Q. What are the applications that would use FDDI's bandwidth?

Basically anything will be at least a bit faster. From NFS to images transmission. Even if a single station cannot take advantage of the 100 Mbps, the aggregate bandwidth will help a lot if your Ethernet is saturated. However, note that though FDDI has higher bandwidth than Ethernet, the signals travel at the same speed. The propagation of a signal on the transmission line is the same for Ethernet, token ring, and FDDI.

Q. What are the effects of powering off a workstation on a DAS or SAS connection?

Depends. Let's do SAS first, it is easier. If a SAS is connected to a concentrator, then the concentrator will bypass the SAS connection using an internal data path. If a DAS is connected to a concentrator, then the concentrator will also bypass the DAS. If a DAS is connected to the trunk rings without using an optical bypass switch, then the trunk ring will wrap. If multiple stations power off on the trunk rings, then the ring will be segmented. Now if a DAS is using an optical bypass switch, the switch will kick in and prevent the ring from wrapping.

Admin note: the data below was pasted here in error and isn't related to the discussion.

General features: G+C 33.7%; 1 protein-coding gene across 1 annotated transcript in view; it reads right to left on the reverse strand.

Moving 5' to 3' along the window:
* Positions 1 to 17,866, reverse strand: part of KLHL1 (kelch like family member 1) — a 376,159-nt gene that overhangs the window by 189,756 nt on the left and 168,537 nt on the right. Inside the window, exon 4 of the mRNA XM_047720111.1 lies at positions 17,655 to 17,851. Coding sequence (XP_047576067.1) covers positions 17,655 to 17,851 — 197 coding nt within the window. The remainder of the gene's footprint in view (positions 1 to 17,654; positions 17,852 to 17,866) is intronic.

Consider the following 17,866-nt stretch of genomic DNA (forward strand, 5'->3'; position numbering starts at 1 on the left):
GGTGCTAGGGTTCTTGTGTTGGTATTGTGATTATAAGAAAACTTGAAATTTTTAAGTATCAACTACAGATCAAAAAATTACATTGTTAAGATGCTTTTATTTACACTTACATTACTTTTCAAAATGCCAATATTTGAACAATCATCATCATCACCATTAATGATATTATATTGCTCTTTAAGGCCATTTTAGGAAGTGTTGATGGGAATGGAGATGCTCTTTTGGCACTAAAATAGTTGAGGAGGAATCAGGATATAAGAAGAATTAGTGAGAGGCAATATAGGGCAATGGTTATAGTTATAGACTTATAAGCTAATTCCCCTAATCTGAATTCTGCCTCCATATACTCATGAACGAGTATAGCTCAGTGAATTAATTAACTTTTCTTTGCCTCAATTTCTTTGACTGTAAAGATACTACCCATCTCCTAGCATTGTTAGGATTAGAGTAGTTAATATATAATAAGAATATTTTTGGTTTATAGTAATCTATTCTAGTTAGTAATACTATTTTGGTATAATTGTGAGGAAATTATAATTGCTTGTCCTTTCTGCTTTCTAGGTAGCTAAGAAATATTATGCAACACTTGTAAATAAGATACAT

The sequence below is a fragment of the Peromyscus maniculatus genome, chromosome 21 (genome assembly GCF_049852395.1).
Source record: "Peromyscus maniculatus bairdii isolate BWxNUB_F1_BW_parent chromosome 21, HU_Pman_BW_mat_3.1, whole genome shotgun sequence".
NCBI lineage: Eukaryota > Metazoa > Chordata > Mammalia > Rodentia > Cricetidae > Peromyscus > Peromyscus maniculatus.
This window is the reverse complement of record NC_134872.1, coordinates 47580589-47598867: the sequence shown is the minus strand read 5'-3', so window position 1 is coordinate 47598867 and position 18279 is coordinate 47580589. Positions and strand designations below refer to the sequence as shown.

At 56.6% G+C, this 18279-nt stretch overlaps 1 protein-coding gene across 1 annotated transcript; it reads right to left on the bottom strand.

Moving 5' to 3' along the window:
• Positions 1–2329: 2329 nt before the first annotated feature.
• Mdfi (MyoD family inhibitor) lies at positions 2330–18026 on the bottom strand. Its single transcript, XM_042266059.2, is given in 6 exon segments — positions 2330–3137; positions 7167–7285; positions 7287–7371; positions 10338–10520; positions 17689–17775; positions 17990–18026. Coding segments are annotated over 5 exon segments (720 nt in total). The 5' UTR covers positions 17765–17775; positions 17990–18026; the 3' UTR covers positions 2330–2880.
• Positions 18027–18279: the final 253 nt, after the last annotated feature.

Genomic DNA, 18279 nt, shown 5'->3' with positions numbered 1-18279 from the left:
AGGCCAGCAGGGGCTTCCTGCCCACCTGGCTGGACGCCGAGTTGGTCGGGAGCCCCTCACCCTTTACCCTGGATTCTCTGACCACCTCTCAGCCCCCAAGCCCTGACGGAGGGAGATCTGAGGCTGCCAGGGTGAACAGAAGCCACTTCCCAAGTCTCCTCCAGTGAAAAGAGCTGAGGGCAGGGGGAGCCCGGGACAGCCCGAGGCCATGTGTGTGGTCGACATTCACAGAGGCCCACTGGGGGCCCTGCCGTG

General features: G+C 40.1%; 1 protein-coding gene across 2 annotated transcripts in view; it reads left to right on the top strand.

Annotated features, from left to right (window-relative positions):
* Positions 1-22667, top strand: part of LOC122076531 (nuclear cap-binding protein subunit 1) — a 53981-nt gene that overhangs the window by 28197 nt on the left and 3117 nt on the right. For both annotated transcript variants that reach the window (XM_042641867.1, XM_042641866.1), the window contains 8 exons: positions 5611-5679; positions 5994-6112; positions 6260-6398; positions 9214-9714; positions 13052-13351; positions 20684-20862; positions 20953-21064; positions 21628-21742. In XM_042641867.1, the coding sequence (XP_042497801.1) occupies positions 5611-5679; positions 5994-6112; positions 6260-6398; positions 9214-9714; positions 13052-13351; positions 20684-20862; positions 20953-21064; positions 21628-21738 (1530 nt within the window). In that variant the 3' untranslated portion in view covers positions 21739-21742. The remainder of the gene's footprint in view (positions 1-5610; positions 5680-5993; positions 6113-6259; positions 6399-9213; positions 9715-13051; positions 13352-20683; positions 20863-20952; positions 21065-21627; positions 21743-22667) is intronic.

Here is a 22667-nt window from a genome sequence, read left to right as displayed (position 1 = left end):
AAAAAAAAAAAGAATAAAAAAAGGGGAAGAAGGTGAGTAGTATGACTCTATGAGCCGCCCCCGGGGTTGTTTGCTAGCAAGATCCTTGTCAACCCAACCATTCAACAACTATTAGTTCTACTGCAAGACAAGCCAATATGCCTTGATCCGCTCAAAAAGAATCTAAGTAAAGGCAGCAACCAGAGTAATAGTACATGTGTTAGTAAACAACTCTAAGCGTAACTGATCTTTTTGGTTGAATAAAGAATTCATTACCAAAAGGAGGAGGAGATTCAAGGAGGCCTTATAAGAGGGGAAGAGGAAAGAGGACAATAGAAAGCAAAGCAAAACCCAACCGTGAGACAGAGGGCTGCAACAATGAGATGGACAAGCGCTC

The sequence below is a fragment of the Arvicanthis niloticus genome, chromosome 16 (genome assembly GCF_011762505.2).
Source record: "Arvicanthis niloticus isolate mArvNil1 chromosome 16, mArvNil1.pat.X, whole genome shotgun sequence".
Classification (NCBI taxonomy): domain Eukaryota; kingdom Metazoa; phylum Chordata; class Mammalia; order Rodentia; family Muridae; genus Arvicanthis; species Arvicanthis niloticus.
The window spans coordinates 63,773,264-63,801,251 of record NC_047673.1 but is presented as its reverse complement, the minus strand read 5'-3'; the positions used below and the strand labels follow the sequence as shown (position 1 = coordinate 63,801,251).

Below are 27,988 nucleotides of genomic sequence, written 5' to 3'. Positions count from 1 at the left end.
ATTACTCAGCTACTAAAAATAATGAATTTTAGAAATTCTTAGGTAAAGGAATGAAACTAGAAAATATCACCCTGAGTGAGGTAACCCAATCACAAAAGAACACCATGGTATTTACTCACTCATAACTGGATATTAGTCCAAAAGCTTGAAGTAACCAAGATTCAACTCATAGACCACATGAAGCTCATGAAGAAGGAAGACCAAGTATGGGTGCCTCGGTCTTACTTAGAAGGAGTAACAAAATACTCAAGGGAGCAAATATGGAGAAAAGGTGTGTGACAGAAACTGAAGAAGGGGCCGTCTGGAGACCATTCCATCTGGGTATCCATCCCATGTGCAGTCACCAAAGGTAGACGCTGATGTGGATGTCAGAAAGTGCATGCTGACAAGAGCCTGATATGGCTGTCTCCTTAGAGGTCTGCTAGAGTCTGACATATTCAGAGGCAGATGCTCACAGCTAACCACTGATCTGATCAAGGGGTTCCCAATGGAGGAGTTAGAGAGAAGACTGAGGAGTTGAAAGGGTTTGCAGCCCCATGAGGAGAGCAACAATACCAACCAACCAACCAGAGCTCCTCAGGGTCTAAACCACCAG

Q. What are the effects of disconnecting a link on a DAS or SAS connection?

If either conductor (fiber or wire) in a link is broken or disconnected or loses a transmitter or receiver the link is removed from the ring.

Q. What is a common topology?

Connect concentrators and other equipment which is powered on all the time (e.g., bridges, routers, ring monitors, etc.) into the trunk ring. In a large enterprise, workgroup concentrators and users stations are then connected to the backbone concentrators. Some connect bridges and routers and critical servers to backbone concentrators using dual- homing.

Q. What is Graceful Insertion? Should I demand it from my vendors?

Graceful Insertion is a method to insert a station (or a tree) into a ring minimizing disruption. Graceful Insertion is not standard, and therefore different by vendor. Some implementations are both "frame friendly" (don't corrupt frames) and "token friendly" (don't destroy the token). The theory goes that Graceful Insertion can minimize ring non_op and lost frames, therefore saving transmission timeout in upper layer protocols (e.g., TCP).

The following is the counter argument: Graceful Insertion can use more ring bandwidth (holding the token) than is consumed by a ring recovery. And upper layer protocols are designed to perform frame recovery and retransmission anyway. Also, no vendor can guarantee 100% Graceful Insertion anyway.

Q. Is there a Graceful De-insertion?

Not really, but on some concentrators, if you know a station is to be removed from the ring, it could be removed gracefully by sending a command to the concentrator.

Q. Can I run FDDI on coax cable?

There is no standard for FDDI on coax, but check with DEC.